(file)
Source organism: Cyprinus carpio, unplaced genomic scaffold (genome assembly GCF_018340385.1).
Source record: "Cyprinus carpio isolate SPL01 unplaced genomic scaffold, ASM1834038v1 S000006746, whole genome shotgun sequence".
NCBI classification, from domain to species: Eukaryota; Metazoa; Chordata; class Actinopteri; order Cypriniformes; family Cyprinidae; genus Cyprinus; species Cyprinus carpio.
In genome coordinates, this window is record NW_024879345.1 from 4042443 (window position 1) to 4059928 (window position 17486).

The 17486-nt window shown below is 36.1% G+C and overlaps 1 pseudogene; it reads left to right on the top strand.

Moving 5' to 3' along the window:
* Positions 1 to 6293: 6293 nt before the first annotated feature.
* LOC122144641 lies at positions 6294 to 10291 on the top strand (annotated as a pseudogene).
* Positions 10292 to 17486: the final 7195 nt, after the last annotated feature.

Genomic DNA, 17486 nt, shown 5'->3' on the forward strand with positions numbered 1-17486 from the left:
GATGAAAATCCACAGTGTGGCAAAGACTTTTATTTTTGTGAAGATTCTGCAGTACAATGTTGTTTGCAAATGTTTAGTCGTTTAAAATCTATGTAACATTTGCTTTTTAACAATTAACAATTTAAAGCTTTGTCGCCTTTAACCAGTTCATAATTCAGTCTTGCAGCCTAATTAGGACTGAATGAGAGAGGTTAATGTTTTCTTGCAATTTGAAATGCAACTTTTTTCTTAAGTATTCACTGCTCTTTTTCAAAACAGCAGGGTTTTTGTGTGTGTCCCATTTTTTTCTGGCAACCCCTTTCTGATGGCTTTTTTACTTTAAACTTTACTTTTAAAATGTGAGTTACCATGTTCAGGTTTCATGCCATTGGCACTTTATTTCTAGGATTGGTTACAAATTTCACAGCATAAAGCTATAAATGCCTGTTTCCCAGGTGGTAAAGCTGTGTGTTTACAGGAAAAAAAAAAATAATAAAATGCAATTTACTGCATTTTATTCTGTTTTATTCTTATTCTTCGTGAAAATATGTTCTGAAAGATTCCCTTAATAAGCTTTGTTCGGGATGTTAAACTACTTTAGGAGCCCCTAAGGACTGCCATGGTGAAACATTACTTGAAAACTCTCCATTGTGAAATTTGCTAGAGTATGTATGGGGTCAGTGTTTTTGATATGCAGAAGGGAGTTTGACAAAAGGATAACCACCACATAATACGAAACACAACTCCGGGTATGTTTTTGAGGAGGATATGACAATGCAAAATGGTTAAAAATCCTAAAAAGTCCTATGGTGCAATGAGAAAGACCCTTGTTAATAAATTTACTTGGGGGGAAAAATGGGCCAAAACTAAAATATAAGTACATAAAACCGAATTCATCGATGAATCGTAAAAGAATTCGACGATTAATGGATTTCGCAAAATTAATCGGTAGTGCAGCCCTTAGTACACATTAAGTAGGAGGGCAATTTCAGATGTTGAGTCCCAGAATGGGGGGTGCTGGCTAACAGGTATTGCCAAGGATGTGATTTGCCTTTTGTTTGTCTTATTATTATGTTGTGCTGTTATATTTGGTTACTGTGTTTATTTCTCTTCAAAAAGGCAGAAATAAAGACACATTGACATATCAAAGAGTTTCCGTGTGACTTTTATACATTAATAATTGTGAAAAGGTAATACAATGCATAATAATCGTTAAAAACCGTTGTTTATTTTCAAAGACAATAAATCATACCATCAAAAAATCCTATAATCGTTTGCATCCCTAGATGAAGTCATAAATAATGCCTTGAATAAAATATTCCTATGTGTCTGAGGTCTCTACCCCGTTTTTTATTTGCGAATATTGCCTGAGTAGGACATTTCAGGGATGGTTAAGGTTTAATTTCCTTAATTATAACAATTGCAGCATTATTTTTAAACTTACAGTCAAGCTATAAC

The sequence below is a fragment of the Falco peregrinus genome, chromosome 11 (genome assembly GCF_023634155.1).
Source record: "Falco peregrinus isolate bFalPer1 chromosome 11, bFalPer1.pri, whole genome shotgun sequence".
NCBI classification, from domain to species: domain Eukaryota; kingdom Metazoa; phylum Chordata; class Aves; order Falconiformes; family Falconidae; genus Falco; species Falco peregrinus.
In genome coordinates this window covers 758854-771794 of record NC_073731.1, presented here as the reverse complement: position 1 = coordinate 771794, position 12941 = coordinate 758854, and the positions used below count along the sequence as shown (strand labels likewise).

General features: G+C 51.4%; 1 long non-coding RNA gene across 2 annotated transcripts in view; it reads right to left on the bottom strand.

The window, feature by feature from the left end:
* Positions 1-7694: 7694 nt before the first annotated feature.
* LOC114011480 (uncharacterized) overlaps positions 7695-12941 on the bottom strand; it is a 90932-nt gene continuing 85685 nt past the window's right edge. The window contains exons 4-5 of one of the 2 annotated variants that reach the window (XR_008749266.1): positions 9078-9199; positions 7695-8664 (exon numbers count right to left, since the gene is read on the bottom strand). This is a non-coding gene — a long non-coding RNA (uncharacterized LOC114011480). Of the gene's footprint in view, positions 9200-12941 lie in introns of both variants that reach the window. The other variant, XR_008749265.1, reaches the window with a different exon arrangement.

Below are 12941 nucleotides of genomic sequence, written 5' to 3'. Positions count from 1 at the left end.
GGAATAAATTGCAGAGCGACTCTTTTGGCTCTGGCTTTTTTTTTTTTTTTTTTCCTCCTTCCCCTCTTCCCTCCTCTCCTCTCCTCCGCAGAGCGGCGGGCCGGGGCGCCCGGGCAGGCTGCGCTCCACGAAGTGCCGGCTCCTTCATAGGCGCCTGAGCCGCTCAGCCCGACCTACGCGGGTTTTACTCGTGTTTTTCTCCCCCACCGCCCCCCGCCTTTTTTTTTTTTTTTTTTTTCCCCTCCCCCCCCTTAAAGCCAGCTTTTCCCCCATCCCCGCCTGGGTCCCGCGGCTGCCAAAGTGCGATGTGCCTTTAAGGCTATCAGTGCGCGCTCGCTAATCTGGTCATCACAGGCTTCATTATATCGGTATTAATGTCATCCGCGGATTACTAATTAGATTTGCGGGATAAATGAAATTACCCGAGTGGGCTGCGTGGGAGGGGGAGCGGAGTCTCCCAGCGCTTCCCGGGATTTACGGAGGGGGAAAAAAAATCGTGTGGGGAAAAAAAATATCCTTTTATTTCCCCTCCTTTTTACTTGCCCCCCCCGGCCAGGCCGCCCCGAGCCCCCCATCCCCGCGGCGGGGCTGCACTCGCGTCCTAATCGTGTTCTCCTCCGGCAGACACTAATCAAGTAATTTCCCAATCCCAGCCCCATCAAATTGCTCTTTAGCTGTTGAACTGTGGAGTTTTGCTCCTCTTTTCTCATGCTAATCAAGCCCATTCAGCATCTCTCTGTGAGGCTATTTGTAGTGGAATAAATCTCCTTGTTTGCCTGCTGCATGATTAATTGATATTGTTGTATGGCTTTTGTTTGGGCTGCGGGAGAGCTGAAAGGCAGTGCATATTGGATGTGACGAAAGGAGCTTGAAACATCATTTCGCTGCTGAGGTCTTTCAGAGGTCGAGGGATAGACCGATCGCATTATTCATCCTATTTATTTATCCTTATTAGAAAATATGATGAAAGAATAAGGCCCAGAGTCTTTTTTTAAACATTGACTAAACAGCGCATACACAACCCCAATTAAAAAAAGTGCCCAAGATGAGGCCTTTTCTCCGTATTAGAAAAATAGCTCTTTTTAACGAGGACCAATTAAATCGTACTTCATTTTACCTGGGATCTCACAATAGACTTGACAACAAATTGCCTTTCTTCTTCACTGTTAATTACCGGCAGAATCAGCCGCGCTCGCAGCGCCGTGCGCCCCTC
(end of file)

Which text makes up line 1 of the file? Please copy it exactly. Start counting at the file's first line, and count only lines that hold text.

Source organism: Cyprinus carpio, unplaced genomic scaffold (genome assembly GCF_018340385.1).